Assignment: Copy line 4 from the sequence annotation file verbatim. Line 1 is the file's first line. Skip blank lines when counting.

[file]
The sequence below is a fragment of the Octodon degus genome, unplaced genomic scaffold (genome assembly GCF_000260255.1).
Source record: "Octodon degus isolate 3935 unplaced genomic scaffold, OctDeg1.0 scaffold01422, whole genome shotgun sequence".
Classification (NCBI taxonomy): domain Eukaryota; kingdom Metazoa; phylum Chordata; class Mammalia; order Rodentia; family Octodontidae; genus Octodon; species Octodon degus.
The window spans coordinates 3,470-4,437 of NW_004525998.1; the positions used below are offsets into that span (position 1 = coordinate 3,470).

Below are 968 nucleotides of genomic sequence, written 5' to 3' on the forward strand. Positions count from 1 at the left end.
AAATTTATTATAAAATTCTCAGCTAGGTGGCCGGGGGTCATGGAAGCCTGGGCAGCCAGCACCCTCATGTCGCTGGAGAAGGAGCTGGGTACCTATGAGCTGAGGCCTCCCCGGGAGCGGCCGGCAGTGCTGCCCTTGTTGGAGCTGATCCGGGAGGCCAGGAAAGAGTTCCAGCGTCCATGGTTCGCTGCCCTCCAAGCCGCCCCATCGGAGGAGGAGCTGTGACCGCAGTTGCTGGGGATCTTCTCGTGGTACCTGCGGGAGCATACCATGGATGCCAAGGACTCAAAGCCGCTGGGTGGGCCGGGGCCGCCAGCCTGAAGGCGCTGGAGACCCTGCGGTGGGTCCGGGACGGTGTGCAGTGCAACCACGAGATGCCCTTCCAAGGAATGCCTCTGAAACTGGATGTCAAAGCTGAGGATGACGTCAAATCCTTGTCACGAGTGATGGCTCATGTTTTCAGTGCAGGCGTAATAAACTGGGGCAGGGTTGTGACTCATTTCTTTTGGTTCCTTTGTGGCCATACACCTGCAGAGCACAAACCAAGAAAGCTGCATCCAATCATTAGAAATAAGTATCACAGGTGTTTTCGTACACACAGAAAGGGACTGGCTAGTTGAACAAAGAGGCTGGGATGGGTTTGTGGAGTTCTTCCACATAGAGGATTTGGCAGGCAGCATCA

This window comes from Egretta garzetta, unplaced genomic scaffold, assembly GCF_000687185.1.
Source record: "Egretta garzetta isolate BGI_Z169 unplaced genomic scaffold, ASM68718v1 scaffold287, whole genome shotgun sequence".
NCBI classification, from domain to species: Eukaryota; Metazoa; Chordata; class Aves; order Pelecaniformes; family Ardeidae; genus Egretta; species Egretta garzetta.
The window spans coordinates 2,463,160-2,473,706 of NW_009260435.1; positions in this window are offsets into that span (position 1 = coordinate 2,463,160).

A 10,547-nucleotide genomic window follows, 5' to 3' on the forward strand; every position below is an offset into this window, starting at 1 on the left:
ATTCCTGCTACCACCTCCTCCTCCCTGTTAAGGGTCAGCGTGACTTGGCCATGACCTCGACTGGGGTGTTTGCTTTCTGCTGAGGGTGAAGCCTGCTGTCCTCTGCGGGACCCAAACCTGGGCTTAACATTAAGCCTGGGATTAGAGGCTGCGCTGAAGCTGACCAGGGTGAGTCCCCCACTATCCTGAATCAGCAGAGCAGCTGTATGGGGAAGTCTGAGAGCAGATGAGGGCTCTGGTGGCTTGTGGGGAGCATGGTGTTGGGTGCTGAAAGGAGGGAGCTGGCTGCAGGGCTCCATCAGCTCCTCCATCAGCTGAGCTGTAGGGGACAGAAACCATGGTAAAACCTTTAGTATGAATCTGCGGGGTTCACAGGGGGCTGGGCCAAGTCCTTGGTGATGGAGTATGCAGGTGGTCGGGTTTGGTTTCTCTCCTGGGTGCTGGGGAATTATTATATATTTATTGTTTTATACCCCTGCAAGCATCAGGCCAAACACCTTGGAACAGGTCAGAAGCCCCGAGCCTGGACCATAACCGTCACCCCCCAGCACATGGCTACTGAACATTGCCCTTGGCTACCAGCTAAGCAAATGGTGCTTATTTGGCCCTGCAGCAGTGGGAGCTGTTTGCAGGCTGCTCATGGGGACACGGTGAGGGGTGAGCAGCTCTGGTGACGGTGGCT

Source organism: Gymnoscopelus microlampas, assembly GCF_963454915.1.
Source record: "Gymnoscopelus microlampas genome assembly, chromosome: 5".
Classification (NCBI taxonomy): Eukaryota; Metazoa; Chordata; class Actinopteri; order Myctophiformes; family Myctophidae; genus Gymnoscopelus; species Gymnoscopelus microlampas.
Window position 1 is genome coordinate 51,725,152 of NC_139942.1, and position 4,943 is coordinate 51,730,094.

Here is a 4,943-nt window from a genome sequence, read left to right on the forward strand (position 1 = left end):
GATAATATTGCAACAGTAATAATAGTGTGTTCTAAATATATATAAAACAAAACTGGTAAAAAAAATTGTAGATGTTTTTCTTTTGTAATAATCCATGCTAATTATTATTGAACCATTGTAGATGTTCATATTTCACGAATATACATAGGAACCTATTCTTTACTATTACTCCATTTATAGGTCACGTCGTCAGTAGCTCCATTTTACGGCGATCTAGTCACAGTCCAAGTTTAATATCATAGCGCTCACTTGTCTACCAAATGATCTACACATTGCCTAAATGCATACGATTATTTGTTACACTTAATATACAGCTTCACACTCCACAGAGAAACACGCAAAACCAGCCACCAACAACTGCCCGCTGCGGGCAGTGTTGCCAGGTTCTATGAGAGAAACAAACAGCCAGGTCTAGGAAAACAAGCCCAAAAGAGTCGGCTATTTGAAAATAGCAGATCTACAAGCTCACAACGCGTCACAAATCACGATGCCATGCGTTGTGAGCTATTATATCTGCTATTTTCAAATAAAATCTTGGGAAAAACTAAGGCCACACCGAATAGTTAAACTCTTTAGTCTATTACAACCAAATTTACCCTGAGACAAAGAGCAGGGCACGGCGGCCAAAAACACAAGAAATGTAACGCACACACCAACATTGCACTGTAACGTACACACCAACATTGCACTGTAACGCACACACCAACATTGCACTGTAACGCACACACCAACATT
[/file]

The window spans coordinates 3,470-4,437 of NW_004525998.1; the positions used below are offsets into that span (position 1 = coordinate 3,470).